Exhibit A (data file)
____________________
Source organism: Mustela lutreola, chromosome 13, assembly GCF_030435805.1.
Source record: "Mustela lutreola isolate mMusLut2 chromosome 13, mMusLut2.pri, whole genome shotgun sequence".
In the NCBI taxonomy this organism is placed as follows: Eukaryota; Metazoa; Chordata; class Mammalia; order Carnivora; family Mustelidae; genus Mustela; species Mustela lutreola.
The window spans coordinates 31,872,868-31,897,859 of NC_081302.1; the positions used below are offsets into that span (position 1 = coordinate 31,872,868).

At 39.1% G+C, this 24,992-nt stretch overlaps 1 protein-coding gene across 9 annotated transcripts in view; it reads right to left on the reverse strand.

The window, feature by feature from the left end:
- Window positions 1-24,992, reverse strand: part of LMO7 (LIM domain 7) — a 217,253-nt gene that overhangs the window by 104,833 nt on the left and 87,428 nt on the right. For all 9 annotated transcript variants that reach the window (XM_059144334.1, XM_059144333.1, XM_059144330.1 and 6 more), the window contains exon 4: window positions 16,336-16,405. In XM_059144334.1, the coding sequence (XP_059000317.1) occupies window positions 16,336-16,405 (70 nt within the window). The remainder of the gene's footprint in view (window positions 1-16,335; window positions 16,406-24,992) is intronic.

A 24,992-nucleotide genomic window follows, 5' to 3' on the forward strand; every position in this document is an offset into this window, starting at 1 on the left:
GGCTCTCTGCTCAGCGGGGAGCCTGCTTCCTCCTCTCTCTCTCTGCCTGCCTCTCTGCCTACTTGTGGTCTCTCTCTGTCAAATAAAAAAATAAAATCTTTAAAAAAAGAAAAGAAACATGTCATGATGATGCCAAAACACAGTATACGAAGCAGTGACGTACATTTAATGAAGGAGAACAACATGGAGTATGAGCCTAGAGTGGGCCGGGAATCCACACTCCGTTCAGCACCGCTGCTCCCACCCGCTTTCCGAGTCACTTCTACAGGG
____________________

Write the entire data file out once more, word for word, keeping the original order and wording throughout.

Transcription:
Source organism: Mustela lutreola, chromosome 13, assembly GCF_030435805.1.
Source record: "Mustela lutreola isolate mMusLut2 chromosome 13, mMusLut2.pri, whole genome shotgun sequence".
In the NCBI taxonomy this organism is placed as follows: Eukaryota; Metazoa; Chordata; class Mammalia; order Carnivora; family Mustelidae; genus Mustela; species Mustela lutreola.
The window spans coordinates 31,872,868-31,897,859 of NC_081302.1; the positions used below are offsets into that span (position 1 = coordinate 31,872,868).

At 39.1% G+C, this 24,992-nt stretch overlaps 1 protein-coding gene across 9 annotated transcripts in view; it reads right to left on the reverse strand.

The window, feature by feature from the left end:
- Window positions 1-24,992, reverse strand: part of LMO7 (LIM domain 7) — a 217,253-nt gene that overhangs the window by 104,833 nt on the left and 87,428 nt on the right. For all 9 annotated transcript variants that reach the window (XM_059144334.1, XM_059144333.1, XM_059144330.1 and 6 more), the window contains exon 4: window positions 16,336-16,405. In XM_059144334.1, the coding sequence (XP_059000317.1) occupies window positions 16,336-16,405 (70 nt within the window). The remainder of the gene's footprint in view (window positions 1-16,335; window positions 16,406-24,992) is intronic.

A 24,992-nucleotide genomic window follows, 5' to 3' on the forward strand; every position in this document is an offset into this window, starting at 1 on the left:
GGCTCTCTGCTCAGCGGGGAGCCTGCTTCCTCCTCTCTCTCTCTGCCTGCCTCTCTGCCTACTTGTGGTCTCTCTCTGTCAAATAAAAAAATAAAATCTTTAAAAAAAGAAAAGAAACATGTCATGATGATGCCAAAACACAGTATACGAAGCAGTGACGTACATTTAATGAAGGAGAACAACATGGAGTATGAGCCTAGAGTGGGCCGGGAATCCACACTCCGTTCAGCACCGCTGCTCCCACCCGCTTTCCGAGTCACTTCTACAGGG